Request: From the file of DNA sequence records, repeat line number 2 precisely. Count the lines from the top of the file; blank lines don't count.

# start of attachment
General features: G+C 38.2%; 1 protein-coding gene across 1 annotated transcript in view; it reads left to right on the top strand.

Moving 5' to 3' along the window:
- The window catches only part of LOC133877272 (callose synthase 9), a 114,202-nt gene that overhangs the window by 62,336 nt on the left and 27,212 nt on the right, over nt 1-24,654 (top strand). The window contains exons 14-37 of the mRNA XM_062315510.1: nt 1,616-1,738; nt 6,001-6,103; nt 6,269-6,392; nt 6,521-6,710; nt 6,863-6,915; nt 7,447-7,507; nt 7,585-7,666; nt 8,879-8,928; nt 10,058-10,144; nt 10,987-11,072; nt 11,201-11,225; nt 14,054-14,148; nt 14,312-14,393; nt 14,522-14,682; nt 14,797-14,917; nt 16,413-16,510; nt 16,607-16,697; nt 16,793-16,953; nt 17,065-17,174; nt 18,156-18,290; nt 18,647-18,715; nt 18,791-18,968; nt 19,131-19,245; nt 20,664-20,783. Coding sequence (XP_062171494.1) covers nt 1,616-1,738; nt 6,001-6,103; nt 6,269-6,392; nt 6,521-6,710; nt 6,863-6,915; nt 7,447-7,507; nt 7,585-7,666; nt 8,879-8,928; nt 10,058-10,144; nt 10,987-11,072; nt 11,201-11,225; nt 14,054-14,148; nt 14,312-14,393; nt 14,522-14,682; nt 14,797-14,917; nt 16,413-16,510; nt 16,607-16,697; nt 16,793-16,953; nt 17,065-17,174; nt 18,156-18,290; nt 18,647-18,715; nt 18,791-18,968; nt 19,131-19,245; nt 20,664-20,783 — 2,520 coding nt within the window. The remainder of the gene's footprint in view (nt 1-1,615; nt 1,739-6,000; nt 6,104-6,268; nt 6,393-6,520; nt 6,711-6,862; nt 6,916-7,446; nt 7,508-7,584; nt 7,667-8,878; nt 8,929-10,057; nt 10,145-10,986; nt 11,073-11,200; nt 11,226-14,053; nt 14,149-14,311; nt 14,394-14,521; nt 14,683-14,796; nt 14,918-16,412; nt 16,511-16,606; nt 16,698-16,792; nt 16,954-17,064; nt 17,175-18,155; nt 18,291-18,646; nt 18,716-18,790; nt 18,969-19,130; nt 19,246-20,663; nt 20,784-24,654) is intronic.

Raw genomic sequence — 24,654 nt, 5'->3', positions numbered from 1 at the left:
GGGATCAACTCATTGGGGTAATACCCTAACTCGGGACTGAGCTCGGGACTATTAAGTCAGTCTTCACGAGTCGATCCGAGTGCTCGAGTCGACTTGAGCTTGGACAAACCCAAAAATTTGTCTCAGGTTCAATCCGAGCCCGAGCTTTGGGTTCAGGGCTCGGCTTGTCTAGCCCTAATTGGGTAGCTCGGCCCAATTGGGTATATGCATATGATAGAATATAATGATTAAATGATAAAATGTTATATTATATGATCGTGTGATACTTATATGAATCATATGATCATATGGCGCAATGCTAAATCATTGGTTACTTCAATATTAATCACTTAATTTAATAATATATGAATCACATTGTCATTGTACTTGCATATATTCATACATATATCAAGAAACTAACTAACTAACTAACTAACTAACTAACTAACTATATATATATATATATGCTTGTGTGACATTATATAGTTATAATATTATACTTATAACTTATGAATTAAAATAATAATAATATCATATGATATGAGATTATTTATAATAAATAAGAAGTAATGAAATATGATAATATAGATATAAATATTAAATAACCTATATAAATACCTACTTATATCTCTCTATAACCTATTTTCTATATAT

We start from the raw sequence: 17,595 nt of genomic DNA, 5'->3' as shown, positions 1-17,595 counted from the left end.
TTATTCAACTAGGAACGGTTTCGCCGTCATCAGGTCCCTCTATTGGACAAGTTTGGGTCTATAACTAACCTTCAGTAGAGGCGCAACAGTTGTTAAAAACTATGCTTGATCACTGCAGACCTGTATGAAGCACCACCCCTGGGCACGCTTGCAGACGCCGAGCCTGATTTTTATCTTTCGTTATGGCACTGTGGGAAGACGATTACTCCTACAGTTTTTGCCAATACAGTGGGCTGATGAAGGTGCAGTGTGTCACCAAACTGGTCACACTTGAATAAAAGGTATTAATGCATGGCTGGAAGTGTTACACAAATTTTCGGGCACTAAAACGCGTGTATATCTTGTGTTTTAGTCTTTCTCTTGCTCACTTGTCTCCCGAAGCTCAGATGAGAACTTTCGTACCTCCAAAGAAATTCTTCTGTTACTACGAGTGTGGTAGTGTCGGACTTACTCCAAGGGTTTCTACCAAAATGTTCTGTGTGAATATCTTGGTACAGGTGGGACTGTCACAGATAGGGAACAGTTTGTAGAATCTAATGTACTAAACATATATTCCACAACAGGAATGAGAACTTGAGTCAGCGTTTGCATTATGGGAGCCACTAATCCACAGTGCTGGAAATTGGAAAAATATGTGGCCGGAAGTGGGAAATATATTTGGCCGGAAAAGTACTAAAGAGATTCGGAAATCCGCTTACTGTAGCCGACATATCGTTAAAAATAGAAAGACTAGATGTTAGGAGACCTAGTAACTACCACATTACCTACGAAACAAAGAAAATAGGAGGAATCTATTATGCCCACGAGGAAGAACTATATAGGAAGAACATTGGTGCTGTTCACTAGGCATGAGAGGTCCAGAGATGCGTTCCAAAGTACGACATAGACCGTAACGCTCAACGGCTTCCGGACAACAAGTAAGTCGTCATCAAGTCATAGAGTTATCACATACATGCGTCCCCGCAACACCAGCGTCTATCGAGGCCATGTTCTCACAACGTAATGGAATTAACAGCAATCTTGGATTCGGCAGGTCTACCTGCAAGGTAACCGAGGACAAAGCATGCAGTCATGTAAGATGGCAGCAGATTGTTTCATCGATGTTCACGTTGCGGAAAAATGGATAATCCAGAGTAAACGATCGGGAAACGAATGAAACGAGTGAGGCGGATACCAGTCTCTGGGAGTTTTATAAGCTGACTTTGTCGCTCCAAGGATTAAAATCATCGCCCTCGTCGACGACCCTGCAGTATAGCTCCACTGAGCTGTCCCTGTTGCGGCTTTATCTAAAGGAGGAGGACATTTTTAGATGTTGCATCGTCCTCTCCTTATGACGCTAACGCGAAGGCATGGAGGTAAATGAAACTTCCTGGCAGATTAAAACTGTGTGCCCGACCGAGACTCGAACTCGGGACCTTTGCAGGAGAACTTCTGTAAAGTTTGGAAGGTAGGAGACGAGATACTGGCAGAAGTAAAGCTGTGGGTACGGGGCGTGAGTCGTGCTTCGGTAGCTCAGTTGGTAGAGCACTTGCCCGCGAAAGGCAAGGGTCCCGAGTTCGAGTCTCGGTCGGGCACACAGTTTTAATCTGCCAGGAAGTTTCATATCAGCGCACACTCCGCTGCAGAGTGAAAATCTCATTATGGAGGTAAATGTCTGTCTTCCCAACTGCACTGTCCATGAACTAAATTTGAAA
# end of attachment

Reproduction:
Moving 5' to 3' along the window: